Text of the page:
As you can see, changing the Australian flag isn 't the best option for our county. By changing the flag, it would become confusing for people to recognise it because the current flag is all we know. It would be very expensive, and that money could be used on better things. And finally, by changing the flag we would be disrespectful to those who have fought under it so that our nation is what it is today. As the Sydney Morning Herald states, "A flag is meant to be a symbol that endures even as the nation changes.
However the rise of multiculturalism has forced the assimilations of many different cultures. Through multiculturalism countries like Australia have been able to demonstrate a high level of social inclusion. Other countries like the US have shown a low level of social inclusion. This is because of a paradigm set which oppresses certain ethnic groups. Migrant and minority ethnic groups often encounter many challenges many challenges when moving to a new country.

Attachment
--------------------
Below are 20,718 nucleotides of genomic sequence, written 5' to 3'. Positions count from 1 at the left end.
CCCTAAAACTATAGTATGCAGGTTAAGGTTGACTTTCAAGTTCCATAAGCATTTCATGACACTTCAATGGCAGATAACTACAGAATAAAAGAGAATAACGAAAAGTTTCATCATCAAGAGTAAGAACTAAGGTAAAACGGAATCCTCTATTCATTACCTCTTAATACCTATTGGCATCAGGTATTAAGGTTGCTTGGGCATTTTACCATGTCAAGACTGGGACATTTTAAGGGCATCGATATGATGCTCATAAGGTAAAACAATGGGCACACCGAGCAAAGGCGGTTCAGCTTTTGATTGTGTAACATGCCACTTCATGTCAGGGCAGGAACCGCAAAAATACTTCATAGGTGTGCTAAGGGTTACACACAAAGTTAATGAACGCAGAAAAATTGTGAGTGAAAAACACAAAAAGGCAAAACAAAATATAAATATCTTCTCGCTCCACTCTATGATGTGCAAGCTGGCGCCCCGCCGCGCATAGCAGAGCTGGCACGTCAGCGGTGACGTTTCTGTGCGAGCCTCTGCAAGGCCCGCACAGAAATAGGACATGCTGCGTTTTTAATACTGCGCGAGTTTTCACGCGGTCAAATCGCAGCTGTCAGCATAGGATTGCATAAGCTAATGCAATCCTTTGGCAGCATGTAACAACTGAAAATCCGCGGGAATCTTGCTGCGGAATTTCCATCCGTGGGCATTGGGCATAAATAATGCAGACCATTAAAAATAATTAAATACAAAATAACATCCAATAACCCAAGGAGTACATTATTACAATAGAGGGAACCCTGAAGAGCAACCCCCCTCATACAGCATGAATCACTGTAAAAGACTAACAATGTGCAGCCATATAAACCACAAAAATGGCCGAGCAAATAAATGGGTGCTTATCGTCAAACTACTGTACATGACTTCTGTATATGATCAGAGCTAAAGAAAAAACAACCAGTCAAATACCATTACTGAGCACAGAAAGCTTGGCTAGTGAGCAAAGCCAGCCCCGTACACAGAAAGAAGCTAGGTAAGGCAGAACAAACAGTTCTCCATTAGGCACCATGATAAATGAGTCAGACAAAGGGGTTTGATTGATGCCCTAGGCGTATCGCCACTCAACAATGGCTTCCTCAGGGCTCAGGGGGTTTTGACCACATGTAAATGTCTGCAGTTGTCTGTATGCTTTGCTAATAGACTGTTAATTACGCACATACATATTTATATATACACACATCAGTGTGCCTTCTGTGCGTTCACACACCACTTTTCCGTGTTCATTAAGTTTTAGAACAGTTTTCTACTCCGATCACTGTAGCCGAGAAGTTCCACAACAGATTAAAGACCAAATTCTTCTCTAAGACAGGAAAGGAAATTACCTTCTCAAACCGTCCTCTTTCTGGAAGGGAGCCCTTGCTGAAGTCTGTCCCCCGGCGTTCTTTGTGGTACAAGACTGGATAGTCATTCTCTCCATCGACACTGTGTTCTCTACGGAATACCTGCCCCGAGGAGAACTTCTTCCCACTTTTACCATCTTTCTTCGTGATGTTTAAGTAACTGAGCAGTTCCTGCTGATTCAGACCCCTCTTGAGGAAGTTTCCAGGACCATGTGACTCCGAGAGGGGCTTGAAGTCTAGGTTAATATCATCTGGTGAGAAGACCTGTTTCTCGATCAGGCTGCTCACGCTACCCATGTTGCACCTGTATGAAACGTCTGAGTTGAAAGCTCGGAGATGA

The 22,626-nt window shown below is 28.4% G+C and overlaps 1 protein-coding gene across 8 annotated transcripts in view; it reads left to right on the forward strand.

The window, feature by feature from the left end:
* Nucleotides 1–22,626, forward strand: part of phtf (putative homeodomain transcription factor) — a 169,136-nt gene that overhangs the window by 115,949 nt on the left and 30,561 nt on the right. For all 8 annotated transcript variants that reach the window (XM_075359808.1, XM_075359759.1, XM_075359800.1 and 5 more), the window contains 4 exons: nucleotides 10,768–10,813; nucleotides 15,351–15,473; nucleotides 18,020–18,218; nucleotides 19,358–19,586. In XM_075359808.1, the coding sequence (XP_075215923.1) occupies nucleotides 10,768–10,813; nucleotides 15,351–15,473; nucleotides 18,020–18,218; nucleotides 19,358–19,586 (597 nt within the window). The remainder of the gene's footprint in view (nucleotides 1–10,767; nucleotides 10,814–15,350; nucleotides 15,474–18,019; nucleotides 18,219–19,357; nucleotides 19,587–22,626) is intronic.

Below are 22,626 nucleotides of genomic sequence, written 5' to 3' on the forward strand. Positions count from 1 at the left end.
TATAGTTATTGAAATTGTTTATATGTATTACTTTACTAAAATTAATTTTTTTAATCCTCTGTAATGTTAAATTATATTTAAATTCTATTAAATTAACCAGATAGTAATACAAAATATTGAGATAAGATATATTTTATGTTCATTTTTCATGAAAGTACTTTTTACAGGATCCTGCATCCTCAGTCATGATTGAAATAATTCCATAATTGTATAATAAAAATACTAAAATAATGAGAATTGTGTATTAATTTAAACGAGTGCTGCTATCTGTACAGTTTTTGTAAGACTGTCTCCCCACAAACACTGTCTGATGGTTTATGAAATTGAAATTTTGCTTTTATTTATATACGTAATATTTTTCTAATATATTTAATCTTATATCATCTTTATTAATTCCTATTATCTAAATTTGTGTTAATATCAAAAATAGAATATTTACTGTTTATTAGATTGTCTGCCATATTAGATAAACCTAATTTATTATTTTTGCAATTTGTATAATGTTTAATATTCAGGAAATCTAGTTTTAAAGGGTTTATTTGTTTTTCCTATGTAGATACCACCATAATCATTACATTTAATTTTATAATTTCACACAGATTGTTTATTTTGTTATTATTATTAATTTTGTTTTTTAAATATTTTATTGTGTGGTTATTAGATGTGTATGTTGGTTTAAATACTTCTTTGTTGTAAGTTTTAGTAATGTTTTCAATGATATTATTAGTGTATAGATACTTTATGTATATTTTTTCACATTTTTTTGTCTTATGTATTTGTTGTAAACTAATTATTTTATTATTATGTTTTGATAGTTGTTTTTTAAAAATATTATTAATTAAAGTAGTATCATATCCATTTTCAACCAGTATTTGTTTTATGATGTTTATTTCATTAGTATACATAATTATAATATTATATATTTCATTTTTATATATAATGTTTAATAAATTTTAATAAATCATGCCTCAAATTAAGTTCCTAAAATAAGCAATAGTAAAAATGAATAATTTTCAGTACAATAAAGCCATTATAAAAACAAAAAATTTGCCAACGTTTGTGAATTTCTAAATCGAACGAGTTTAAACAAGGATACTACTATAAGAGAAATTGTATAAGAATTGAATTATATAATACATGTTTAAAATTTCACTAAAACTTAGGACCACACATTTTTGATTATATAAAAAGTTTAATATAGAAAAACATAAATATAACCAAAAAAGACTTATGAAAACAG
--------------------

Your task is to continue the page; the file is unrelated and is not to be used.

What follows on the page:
Analyse the impact on Aboriginal peoples human rights from government strategies implemented in both the 20th century and today Throughout Australia’s precious history, there has always been illogical discrimination against Aboriginals which continue to affect them both physically and emotionally. The modern, Australian Government, has attempted to address the perpetual inequality and curb the continual discrimination against Indigenous people by implementing various programs and policies. During the 20 th century, the Australian government formed policies and programs to direct the lifestyle of Indigenous people as non-indigenous people discriminated them as ‘unintelligent beings and uncivilised’. But recently in the early 21 st century,
Pity about the Opposition speech."  This quote puts emphasis on how people viewed the prime minister’s speech. This speech meant a lot to the indigenous people, it was the first step of reconciliation. It had a huge emotional response from the nation as people still today are suffering from the actions of the white Australians. Therefore the aboriginal protection act had catastrophic effects on aboriginal families and communities, this then lead to the stolen